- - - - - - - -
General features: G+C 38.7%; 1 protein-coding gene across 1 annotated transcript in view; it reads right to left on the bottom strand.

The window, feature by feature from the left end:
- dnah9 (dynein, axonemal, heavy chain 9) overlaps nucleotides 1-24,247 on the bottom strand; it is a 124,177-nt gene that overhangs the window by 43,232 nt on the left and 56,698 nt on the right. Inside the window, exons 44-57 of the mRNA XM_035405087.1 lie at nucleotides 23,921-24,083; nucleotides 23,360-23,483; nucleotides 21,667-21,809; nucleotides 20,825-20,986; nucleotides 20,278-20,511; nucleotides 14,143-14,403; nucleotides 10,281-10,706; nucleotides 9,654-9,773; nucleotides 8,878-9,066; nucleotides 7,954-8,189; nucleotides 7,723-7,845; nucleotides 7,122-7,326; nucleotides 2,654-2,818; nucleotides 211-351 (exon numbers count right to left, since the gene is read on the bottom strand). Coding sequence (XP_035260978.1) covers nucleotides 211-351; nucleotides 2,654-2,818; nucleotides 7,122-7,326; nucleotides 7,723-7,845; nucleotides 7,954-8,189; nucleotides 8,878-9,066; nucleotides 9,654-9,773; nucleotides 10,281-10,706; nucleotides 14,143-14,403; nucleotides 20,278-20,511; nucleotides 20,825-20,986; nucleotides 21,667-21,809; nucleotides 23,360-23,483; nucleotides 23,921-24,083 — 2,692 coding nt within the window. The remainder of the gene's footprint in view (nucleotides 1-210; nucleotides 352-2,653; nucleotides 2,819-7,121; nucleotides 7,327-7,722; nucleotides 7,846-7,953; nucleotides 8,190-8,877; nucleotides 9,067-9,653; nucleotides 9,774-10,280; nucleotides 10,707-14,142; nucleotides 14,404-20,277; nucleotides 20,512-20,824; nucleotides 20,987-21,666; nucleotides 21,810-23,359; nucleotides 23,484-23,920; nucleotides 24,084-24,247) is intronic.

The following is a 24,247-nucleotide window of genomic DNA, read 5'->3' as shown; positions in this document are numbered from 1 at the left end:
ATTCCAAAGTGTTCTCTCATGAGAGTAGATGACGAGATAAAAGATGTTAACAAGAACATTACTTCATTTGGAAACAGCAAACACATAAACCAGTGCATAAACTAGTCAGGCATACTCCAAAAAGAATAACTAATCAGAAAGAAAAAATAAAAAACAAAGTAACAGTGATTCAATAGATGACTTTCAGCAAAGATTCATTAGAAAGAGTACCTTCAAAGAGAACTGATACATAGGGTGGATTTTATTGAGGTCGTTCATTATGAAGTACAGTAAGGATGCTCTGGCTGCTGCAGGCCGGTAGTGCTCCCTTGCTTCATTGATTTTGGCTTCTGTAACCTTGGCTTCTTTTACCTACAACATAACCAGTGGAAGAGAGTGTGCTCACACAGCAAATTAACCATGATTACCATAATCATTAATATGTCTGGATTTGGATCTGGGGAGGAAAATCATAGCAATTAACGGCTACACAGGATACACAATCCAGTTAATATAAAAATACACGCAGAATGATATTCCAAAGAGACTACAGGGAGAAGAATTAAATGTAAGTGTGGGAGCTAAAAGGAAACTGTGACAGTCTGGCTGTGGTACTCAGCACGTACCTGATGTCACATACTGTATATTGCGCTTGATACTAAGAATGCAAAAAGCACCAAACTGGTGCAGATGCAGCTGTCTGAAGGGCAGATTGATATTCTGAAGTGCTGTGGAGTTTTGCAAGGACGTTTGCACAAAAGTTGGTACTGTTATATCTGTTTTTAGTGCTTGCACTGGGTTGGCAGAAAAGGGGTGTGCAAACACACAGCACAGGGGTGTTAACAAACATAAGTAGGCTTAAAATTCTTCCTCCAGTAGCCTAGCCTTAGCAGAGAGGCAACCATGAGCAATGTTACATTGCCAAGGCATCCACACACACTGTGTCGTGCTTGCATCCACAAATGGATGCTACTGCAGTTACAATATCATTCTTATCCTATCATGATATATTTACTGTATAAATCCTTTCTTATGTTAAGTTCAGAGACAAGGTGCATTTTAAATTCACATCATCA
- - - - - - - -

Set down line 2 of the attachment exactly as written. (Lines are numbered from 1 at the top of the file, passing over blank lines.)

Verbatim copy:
The window, feature by feature from the left end: